Before the holidays, we shared a blog titled “Federal andprovincial governments clash about healthcare funding.” Since then, certain parties have made significant moves which could ultimately affect all Canadians.
Since our original post, three of the four Atlantic provinces have signed separate, bilateral healthcare agreements with the federal government.
New Brunswick was the first province to move forward with its own healthcare deal on December 22, 2016. This agreement gives the province 230 million dollars in funding over 10 years for healthcare and for programs for seniors.
Shortly after, Nova Scotia and Newfoundland and Labrador followed suit and agreed to their own unique healthcare deals.
The Nova Scotia government noted that they will receive approximately $287 million in new funding. When asked about the agreement, Nova Scotia Finance Minister Randy Delorey said, “We were up in Ottawa, we did say we wanted to continue the conversations with the federal government; they reached out to have conversations and that’s our responsibility to the people of Nova Scotia.”
As for Newfoundland and Labrador, they agreed to a total of $160 million in new funding over the next 10 years.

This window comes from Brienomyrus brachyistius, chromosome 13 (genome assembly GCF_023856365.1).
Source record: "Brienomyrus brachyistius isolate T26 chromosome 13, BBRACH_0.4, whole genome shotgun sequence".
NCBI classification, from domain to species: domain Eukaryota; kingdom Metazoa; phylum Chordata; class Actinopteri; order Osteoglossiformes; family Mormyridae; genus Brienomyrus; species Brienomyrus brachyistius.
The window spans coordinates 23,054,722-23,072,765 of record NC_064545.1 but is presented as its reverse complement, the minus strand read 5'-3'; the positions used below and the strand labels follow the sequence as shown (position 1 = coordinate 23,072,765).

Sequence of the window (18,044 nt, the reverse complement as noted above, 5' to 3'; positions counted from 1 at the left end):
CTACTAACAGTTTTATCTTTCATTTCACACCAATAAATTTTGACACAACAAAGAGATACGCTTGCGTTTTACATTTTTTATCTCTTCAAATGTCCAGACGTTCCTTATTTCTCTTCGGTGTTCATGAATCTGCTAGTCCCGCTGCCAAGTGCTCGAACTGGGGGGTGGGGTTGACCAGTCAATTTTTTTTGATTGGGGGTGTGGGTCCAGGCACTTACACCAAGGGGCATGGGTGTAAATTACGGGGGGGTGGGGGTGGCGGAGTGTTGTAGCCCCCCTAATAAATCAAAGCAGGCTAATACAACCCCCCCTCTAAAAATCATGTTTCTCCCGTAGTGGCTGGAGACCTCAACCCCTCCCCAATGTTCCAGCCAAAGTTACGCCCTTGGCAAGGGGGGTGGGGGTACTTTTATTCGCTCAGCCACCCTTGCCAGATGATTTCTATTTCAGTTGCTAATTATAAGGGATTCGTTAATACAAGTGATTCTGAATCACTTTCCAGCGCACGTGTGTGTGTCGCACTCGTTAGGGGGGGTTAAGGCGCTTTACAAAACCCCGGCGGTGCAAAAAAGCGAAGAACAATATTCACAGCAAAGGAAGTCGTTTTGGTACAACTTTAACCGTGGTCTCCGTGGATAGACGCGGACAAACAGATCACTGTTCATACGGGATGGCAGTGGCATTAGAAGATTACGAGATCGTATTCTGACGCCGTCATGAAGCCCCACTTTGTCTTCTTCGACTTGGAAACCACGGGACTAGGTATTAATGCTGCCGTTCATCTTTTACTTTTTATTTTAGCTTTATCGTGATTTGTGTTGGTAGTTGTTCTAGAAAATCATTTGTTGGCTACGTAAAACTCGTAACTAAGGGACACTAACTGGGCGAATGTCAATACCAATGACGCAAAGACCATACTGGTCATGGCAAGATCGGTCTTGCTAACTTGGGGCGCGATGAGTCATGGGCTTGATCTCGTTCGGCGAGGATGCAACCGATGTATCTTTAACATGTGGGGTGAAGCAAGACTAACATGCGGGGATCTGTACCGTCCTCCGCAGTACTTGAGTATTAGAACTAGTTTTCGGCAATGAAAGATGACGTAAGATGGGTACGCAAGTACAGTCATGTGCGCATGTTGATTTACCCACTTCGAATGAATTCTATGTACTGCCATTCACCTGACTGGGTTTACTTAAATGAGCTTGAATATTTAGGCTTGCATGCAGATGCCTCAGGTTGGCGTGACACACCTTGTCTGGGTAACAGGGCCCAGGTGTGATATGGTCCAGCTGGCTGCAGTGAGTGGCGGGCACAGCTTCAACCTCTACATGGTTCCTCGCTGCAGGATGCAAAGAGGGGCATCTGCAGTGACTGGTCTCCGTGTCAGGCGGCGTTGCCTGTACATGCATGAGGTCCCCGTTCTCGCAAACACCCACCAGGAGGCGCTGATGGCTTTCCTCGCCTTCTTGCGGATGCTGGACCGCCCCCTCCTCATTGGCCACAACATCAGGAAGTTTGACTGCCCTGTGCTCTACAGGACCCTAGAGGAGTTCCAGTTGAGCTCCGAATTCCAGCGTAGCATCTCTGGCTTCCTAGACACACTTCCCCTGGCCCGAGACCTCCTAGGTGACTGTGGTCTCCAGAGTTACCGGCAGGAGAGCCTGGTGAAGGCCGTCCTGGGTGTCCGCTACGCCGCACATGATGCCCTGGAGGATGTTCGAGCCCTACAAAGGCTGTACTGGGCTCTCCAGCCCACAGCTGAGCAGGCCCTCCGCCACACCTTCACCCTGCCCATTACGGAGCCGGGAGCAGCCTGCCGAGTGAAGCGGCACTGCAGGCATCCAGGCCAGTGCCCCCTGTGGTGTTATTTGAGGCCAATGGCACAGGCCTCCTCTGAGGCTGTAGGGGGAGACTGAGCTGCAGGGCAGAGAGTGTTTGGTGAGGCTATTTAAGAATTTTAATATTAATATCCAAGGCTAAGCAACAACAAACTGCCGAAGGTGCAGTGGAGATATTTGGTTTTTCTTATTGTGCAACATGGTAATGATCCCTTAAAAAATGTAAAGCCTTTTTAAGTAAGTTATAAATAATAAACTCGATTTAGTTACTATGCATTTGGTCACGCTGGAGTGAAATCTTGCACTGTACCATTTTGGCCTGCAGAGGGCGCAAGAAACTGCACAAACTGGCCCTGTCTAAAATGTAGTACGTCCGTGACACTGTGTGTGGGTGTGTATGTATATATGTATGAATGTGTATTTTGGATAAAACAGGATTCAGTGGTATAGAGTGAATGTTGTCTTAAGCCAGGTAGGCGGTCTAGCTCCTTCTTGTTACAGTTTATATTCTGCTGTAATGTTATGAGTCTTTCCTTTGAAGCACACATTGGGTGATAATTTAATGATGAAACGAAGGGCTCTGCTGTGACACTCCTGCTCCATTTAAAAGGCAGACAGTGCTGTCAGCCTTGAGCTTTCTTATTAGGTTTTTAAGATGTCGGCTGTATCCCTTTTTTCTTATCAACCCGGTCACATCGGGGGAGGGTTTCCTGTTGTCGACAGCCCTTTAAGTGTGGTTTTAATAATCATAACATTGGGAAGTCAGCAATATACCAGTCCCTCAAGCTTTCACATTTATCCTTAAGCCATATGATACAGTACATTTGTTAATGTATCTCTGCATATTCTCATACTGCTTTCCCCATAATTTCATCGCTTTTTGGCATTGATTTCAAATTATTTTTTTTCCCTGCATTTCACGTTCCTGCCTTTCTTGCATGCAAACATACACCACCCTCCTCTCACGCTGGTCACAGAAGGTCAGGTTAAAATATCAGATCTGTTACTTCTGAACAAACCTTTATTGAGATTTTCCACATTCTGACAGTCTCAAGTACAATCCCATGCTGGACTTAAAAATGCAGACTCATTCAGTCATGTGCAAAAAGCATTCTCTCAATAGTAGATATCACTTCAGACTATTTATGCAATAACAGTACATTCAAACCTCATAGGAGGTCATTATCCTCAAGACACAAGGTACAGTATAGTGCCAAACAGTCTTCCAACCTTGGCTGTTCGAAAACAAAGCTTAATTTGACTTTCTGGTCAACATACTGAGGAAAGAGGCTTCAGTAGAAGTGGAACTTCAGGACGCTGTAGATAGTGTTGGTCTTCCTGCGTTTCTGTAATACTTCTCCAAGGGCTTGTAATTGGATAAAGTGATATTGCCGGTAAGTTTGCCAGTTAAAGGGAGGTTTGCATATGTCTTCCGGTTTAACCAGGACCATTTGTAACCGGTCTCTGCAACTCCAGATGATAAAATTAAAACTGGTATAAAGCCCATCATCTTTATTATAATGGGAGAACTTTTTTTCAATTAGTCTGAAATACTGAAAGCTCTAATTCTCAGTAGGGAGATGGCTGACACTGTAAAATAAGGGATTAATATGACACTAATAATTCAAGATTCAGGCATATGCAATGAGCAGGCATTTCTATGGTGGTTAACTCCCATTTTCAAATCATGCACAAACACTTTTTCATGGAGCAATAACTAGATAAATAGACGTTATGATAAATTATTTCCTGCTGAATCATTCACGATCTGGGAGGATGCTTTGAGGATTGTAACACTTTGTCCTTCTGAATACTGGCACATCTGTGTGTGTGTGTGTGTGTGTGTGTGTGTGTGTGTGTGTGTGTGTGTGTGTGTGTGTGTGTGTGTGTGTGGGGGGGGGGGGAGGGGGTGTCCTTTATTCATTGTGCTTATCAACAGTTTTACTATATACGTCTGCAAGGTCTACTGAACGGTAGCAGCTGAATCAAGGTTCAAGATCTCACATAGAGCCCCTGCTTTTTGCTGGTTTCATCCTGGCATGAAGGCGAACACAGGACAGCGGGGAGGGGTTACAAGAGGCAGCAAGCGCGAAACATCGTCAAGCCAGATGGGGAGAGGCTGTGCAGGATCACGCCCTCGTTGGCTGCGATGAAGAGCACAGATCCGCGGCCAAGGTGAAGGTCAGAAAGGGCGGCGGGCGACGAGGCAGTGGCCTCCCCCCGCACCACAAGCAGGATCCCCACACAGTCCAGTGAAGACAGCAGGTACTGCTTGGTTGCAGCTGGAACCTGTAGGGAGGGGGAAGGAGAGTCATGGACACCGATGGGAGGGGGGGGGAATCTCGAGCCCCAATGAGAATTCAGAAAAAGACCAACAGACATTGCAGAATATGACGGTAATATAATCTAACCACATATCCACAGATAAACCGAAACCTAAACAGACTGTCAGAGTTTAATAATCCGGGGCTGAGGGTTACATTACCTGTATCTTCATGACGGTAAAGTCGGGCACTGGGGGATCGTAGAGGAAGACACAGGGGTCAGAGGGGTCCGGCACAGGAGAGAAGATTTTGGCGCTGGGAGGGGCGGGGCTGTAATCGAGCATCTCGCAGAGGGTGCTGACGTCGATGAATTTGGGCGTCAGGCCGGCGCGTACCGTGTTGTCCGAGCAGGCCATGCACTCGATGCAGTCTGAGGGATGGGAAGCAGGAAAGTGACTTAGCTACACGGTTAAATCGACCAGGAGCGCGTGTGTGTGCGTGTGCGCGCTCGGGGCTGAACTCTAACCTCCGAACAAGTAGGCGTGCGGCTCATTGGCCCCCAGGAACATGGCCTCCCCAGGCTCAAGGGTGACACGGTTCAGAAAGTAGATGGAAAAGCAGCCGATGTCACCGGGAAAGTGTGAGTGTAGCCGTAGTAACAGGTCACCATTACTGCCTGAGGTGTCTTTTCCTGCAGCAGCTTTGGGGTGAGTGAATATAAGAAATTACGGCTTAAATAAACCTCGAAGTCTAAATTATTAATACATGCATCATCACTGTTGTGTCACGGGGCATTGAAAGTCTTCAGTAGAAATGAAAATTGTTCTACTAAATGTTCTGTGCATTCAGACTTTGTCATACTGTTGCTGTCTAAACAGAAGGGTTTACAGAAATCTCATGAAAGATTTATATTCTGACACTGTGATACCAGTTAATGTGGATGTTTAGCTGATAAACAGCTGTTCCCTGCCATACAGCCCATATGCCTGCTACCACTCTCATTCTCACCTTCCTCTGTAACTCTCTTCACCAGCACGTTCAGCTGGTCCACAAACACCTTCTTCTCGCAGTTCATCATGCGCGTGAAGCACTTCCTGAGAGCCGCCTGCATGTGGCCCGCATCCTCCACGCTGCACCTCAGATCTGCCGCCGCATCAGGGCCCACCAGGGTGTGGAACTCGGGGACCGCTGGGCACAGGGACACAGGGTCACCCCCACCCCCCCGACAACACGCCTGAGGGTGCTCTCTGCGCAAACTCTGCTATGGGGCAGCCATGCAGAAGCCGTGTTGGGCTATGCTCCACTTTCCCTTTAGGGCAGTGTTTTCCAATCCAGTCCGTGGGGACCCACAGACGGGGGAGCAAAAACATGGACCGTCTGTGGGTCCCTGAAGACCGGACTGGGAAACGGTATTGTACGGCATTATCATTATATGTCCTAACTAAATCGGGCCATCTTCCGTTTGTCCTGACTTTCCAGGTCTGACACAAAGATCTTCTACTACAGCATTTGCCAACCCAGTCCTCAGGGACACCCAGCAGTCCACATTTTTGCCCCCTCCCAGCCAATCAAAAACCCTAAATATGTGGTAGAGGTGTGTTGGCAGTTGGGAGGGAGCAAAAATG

Even though these agreements are already in place, all three include a fairly important clause which allows the three provinces to change their specific agreements if another province is able to secure a better deal from the federal government. Essentially, New Brunswick, Nova Scotia and Newfoundland and Labrador are ’hedging their bets’ so that if anyone else is able to negotiate a better agreement, they will be able to secure equal funding.
After hearing about these individual agreements, Quebec Health Minister Gaetan Barrette and Ontario Finance Minister Charles Sousa Minister both voiced their displeasure. On December 22, Minister Barrette tweeted that, “NB chooses to accept reduction of fed funding from 23,3% to 20% but also rely on other provinces to fight for a better offer. #cdnpoli”. Minister Sousa added that it is “inappropriate for the federal government to be rushing before Christmas to cut ‘side deals’ with some provinces, rather than trying to seriously negotiate a national deal that’s in all Canadian’s best interests.”
So what does this all mean?
With three fewer provinces working towards a new agreement, some commentators believe that it will be harder for other provincial governments to continue negotiating a better offer than what was on the table before. With that being said, there are still a number of provinces which continue to demand an increase in funding.
“We remain optimistic that both the provincial and federal governments can come to an agreement that will improve patient care across Canada.” said Jackie Manthorne, President & CEO of the Canadian Cancer Survivor Network. “Our hope is that all provinces that remain without a new agreement can work together to secure the best possible deal for all Canadian patients.”